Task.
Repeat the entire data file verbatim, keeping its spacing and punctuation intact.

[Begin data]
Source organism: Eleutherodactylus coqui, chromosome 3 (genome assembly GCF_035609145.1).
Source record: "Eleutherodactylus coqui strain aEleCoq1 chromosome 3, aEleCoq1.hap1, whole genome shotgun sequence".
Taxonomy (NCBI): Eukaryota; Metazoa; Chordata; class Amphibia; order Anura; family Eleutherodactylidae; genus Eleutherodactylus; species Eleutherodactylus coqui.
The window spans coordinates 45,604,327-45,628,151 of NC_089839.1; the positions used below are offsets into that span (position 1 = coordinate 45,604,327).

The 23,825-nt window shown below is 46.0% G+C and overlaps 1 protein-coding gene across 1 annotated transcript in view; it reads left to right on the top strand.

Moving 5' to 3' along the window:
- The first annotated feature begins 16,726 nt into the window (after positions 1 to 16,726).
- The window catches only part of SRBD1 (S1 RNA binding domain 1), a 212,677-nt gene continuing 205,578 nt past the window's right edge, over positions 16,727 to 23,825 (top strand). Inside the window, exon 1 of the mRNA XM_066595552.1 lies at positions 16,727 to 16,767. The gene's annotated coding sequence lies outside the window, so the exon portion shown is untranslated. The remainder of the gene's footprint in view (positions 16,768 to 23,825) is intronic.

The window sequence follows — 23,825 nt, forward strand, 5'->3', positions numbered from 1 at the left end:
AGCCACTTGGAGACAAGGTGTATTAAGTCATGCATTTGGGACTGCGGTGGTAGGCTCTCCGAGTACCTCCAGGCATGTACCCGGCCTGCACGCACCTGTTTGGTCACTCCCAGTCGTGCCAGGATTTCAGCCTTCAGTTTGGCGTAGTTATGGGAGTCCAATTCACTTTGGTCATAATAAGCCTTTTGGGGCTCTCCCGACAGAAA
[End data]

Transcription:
Source organism: Eleutherodactylus coqui, chromosome 3 (genome assembly GCF_035609145.1).
Source record: "Eleutherodactylus coqui strain aEleCoq1 chromosome 3, aEleCoq1.hap1, whole genome shotgun sequence".
Taxonomy (NCBI): Eukaryota; Metazoa; Chordata; class Amphibia; order Anura; family Eleutherodactylidae; genus Eleutherodactylus; species Eleutherodactylus coqui.
The window spans coordinates 45,604,327-45,628,151 of NC_089839.1; the positions used below are offsets into that span (position 1 = coordinate 45,604,327).

The 23,825-nt window shown below is 46.0% G+C and overlaps 1 protein-coding gene across 1 annotated transcript in view; it reads left to right on the top strand.

Moving 5' to 3' along the window:
- The first annotated feature begins 16,726 nt into the window (after positions 1 to 16,726).
- The window catches only part of SRBD1 (S1 RNA binding domain 1), a 212,677-nt gene continuing 205,578 nt past the window's right edge, over positions 16,727 to 23,825 (top strand). Inside the window, exon 1 of the mRNA XM_066595552.1 lies at positions 16,727 to 16,767. The gene's annotated coding sequence lies outside the window, so the exon portion shown is untranslated. The remainder of the gene's footprint in view (positions 16,768 to 23,825) is intronic.

The window sequence follows — 23,825 nt, forward strand, 5'->3', positions numbered from 1 at the left end:
AGCCACTTGGAGACAAGGTGTATTAAGTCATGCATTTGGGACTGCGGTGGTAGGCTCTCCGAGTACCTCCAGGCATGTACCCGGCCTGCACGCACCTGTTTGGTCACTCCCAGTCGTGCCAGGATTTCAGCCTTCAGTTTGGCGTAGTTATGGGAGTCCAATTCACTTTGGTCATAATAAGCCTTTTGGGGCTCTCCCGACAGAAA